Less than a year after the massive admissions scandal involving Hollywood elites scrutinized the university admissions process, a new report says that the financial aid departments are being gamed by students from wealthy families.
USA Today, The Wall Street Journal and ProPublica Illinois all reported this week that wealthy parents are relinquishing custody or guardianship of their children to relatives or friends so that their teens can get an increased financial aid award when applying to college.
The issue stemmed from the University of Illinois Urbana-Champaign, after high school counselors in wealthy neighborhoods around Chicago were inquiring about “low-income orientation programs,” USA Today reported.
The university’s admissions director Andrew Borst told USA Today that the tactic may be legal, but is “ethically questionable,” noting that money allocated to those wealthier students isn’t going to students who might actually need the money.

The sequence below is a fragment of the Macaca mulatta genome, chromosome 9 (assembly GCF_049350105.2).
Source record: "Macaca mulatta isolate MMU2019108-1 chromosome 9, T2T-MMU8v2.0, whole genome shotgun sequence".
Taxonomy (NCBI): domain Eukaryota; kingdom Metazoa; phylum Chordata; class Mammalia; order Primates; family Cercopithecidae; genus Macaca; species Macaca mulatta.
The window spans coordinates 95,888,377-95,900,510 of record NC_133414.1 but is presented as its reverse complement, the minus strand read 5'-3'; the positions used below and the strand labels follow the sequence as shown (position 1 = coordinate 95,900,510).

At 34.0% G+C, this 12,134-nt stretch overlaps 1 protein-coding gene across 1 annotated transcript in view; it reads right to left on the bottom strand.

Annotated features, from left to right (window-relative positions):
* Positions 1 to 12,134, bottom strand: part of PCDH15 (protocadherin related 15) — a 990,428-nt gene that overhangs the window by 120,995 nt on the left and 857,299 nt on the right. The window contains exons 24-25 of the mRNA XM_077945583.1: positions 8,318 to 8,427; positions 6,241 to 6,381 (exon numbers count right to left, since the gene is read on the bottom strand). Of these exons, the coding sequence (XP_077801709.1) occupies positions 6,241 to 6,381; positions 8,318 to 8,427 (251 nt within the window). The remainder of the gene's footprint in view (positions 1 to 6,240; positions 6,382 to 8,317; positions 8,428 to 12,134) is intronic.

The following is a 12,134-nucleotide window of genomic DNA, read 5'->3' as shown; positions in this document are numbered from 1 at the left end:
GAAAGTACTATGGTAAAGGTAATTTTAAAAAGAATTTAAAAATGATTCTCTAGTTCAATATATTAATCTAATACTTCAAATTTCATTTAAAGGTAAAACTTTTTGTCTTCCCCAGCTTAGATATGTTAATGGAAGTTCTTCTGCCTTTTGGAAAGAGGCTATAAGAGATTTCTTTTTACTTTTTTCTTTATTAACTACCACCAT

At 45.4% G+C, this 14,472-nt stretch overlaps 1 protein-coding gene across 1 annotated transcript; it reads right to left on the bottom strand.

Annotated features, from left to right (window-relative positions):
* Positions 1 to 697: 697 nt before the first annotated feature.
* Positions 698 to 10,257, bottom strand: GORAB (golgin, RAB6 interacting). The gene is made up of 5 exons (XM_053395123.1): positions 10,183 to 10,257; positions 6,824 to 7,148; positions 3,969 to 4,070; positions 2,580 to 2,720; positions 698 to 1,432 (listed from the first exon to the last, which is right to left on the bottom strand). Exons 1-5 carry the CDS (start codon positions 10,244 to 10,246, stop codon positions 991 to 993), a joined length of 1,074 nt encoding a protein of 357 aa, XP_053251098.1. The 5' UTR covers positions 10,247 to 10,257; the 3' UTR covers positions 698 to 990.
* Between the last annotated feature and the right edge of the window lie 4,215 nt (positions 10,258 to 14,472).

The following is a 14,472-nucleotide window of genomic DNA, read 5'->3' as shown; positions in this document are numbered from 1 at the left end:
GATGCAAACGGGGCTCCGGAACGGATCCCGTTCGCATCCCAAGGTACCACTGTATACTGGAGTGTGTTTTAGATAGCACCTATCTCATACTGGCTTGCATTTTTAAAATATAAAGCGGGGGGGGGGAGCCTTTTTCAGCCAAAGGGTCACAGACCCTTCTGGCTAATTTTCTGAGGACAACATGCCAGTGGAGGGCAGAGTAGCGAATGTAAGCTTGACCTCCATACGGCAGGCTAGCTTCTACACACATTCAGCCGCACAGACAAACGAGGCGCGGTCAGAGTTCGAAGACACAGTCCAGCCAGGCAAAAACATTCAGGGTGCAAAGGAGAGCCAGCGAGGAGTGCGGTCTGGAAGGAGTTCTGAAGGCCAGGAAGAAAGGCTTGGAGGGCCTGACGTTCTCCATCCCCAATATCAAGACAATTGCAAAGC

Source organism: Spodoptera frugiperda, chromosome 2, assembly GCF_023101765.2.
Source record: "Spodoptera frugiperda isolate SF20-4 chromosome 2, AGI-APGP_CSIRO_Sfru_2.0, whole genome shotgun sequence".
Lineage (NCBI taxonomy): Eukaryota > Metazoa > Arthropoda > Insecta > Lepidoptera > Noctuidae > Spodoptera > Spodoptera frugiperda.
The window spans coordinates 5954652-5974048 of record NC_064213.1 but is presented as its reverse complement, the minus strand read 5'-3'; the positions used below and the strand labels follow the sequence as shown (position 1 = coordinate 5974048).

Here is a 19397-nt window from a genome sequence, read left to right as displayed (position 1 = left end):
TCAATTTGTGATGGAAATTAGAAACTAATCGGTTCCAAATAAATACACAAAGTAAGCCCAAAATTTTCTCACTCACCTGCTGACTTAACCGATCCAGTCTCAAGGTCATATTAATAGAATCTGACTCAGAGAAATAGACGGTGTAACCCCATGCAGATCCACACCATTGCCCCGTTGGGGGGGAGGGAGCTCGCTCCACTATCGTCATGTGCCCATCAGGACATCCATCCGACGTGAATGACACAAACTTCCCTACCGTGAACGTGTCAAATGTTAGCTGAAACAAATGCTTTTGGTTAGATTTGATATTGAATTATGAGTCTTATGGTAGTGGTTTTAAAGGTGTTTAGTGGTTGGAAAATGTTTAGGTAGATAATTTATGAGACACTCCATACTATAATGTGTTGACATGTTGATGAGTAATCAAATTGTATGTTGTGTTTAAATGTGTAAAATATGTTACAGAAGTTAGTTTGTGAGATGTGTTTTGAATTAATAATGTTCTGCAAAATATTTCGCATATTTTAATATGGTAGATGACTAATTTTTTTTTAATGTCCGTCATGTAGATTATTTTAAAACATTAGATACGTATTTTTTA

Borst said that the school had identified possibly 11 students who had gamed the financial aid system in the incoming fall class, and those students will not be receiving university funds, but will still likely receive state and federal funds.
The university has referred the issue to the Department of Education, and a department spokeswoman told USA Today it “is committed to assessing what changes can be made – either independently or in concert with Congress – to protect taxpayers from those who seek to game the system for their own financial gain.”
From the USA Today article:
It’s still unclear how widespread the pattern might be, and ProPublica reported it had found more than 40 similar cases where students may have benefited from the model. Those students are now or have been accepted as students at University of Missouri, University of Wisconsin and Indiana University.
While the practice might be legal, it will likely be seen by many as rich families taking advantage of resources clearly aimed at the less well-off.
It also comes at a time when college costs continue to rise and more students take out loans, both private and public, to finance their education.